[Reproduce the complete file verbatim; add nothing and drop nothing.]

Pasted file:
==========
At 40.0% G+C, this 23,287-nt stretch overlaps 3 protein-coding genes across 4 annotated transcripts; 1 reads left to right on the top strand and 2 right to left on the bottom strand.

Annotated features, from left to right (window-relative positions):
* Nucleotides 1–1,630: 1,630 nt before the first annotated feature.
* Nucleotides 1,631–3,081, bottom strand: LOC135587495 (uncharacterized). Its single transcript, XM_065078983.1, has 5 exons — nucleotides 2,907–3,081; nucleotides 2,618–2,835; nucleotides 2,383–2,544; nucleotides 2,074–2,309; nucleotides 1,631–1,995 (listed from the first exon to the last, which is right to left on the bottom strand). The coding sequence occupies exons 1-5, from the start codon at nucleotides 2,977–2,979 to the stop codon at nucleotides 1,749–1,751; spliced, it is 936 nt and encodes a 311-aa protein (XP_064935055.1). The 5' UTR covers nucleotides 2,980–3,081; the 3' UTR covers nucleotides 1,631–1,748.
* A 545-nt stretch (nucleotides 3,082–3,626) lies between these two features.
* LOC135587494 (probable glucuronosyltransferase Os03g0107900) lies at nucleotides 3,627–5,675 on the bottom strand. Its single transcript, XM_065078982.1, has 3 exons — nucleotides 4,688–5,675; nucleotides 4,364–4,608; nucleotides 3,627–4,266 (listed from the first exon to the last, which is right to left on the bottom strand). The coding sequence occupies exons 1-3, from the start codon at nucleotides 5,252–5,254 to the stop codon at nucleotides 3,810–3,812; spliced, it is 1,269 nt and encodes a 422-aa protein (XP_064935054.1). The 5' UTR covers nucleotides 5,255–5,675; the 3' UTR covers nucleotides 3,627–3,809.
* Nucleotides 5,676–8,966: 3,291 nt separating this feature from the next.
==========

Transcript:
At 40.0% G+C, this 23,287-nt stretch overlaps 3 protein-coding genes across 4 annotated transcripts; 1 reads left to right on the top strand and 2 right to left on the bottom strand.

Annotated features, from left to right (window-relative positions):
* Nucleotides 1–1,630: 1,630 nt before the first annotated feature.
* Nucleotides 1,631–3,081, bottom strand: LOC135587495 (uncharacterized). Its single transcript, XM_065078983.1, has 5 exons — nucleotides 2,907–3,081; nucleotides 2,618–2,835; nucleotides 2,383–2,544; nucleotides 2,074–2,309; nucleotides 1,631–1,995 (listed from the first exon to the last, which is right to left on the bottom strand). The coding sequence occupies exons 1-5, from the start codon at nucleotides 2,977–2,979 to the stop codon at nucleotides 1,749–1,751; spliced, it is 936 nt and encodes a 311-aa protein (XP_064935055.1). The 5' UTR covers nucleotides 2,980–3,081; the 3' UTR covers nucleotides 1,631–1,748.
* A 545-nt stretch (nucleotides 3,082–3,626) lies between these two features.
* LOC135587494 (probable glucuronosyltransferase Os03g0107900) lies at nucleotides 3,627–5,675 on the bottom strand. Its single transcript, XM_065078982.1, has 3 exons — nucleotides 4,688–5,675; nucleotides 4,364–4,608; nucleotides 3,627–4,266 (listed from the first exon to the last, which is right to left on the bottom strand). The coding sequence occupies exons 1-3, from the start codon at nucleotides 5,252–5,254 to the stop codon at nucleotides 3,810–3,812; spliced, it is 1,269 nt and encodes a 422-aa protein (XP_064935054.1). The 5' UTR covers nucleotides 5,255–5,675; the 3' UTR covers nucleotides 3,627–3,809.
* Nucleotides 5,676–8,966: 3,291 nt separating this feature from the next.